After a few weeks of intense fun in Beijing, I am back in the depths of the English countryside. Strangely enough, it rained the whole time I was away and it is only now something resembling summer has finally reached England. I’m making the most of my country garden that catches the sunlight while I can; in three weeks, I’m moving to central London to live.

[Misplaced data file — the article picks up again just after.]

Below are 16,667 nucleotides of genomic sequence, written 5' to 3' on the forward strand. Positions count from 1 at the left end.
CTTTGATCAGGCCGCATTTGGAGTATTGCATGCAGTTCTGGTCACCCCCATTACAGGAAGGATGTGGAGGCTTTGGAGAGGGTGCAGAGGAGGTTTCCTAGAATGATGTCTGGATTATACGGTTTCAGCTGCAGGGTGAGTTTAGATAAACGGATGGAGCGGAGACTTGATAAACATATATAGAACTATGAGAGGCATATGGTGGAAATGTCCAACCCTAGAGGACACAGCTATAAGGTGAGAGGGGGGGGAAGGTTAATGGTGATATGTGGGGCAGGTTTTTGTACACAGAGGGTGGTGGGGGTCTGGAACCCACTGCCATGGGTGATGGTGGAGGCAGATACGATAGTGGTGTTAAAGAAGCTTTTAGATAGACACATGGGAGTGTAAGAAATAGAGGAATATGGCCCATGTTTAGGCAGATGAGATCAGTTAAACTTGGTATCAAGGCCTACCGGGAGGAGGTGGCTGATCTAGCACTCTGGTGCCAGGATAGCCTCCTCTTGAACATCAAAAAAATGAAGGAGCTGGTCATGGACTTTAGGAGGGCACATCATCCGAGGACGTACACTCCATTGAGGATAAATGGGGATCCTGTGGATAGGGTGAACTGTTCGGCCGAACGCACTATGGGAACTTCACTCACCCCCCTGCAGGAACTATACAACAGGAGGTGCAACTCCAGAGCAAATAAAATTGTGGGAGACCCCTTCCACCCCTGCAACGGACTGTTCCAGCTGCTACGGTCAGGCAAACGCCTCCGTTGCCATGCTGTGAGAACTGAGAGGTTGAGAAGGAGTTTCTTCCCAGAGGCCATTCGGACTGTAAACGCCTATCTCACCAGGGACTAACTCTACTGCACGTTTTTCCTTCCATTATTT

I’m currently sitting in my bedroom surrounded by piles of long-forgotten miscellany, such as tarot cards and almost empty bottles of perfume, with the occasional cardboard box teetering atop a heap of books pulled from the shelves and piled haphazardly on the floor or on top of something else. I have a distinct tendency to randomly throw things into boxes and then stash the boxes away out of sight, and on my journey through my wardrobe today I discovered old scraps of diary entries, neatly torn from school exercise books, mainly discussing boyfriends and horses; old love letters written to me by an enchanting boy I never met because he lived up North; a set of runes in a red velvet bag (when I pulled one out, it was the rune representing journeys); a set of plates and cups decorated with pictures of shoes that I have never used but intend to start using; and a lot more besides. I never throw things away. At university, my room was always awash with paper. Sometimes, when the urge came upon me, I’d pile all the paper into themed stacks – modern Chinese newspaper readings, notes from history lectures, photocopied short stories – but hardly ever filed it away properly, leaving it to gradually work its way across my floor and obscure the carpet until the urge to tidy returned. Unfortunately my room in the house I am moving into is significantly smaller then the room I am currently in, so I have to get rid of quite a lot. Including some books. I’m not especially impressed by this, but I’m only throwing away things like cheap classics that won’t cost a lot to repurchase and books I didn’t enjoy reading or have never read. The actual throwing out process is the hard part; after it is gone, whatever is it, I won’t miss it. This knowledge does not make it easier to part with anything.